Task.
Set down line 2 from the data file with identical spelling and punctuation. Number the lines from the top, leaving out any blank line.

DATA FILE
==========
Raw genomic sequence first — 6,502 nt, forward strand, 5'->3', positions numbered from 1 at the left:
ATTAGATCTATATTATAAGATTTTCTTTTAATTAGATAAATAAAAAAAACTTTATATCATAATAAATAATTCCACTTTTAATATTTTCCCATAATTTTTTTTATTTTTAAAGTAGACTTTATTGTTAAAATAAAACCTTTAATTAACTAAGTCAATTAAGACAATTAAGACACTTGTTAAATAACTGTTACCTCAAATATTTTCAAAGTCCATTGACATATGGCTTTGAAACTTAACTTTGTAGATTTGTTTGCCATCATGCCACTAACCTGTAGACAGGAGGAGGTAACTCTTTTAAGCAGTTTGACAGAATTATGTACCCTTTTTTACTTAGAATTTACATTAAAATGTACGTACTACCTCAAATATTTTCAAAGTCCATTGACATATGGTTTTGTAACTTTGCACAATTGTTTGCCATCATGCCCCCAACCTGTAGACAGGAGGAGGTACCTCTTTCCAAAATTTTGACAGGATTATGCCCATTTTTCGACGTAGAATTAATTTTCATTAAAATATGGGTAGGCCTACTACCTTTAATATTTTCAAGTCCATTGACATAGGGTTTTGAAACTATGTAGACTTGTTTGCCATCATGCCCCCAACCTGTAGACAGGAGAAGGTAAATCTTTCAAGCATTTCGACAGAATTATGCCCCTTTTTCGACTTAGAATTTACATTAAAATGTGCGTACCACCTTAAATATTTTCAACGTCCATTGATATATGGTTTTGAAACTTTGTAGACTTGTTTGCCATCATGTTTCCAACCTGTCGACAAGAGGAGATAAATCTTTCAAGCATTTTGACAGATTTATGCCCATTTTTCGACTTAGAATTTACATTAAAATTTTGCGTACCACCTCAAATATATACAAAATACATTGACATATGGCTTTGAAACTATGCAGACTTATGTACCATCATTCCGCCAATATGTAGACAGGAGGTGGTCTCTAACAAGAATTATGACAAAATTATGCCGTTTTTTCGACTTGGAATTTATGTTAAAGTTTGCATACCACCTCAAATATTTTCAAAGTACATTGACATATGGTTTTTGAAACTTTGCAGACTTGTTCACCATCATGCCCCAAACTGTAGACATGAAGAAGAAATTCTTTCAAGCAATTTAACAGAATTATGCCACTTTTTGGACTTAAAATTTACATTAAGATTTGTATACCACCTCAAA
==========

ATTAGATCTATATTATAAGATTTTCTTTTAATTAGATAAATAAAAAAAACTTTATATCATAATAAATAATTCCACTTTTAATATTTTCCCATAATTTTTTTTATTTTTAAAGTAGACTTTATTGTTAAAATAAAACCTTTAATTAACTAAGTCAATTAAGACAATTAAGACACTTGTTAAATAACTGTTACCTCAAATATTTTCAAAGTCCATTGACATATGGCTTTGAAACTTAACTTTGTAGATTTGTTTGCCATCATGCCACTAACCTGTAGACAGGAGGAGGTAACTCTTTTAAGCAGTTTGACAGAATTATGTACCCTTTTTTACTTAGAATTTACATTAAAATGTACGTACTACCTCAAATATTTTCAAAGTCCATTGACATATGGTTTTGTAACTTTGCACAATTGTTTGCCATCATGCCCCCAACCTGTAGACAGGAGGAGGTACCTCTTTCCAAAATTTTGACAGGATTATGCCCATTTTTCGACGTAGAATTAATTTTCATTAAAATATGGGTAGGCCTACTACCTTTAATATTTTCAAGTCCATTGACATAGGGTTTTGAAACTATGTAGACTTGTTTGCCATCATGCCCCCAACCTGTAGACAGGAGAAGGTAAATCTTTCAAGCATTTCGACAGAATTATGCCCCTTTTTCGACTTAGAATTTACATTAAAATGTGCGTACCACCTTAAATATTTTCAACGTCCATTGATATATGGTTTTGAAACTTTGTAGACTTGTTTGCCATCATGTTTCCAACCTGTCGACAAGAGGAGATAAATCTTTCAAGCATTTTGACAGATTTATGCCCATTTTTCGACTTAGAATTTACATTAAAATTTTGCGTACCACCTCAAATATATACAAAATACATTGACATATGGCTTTGAAACTATGCAGACTTATGTACCATCATTCCGCCAATATGTAGACAGGAGGTGGTCTCTAACAAGAATTATGACAAAATTATGCCGTTTTTTCGACTTGGAATTTATGTTAAAGTTTGCATACCACCTCAAATATTTTCAAAGTACATTGACATATGGTTTTTGAAACTTTGCAGACTTGTTCACCATCATGCCCCAAACTGTAGACATGAAGAAGAAATTCTTTCAAGCAATTTAACAGAATTATGCCACTTTTTGGACTTAAAATTTACATTAAGATTTGTATACCACCTCAAA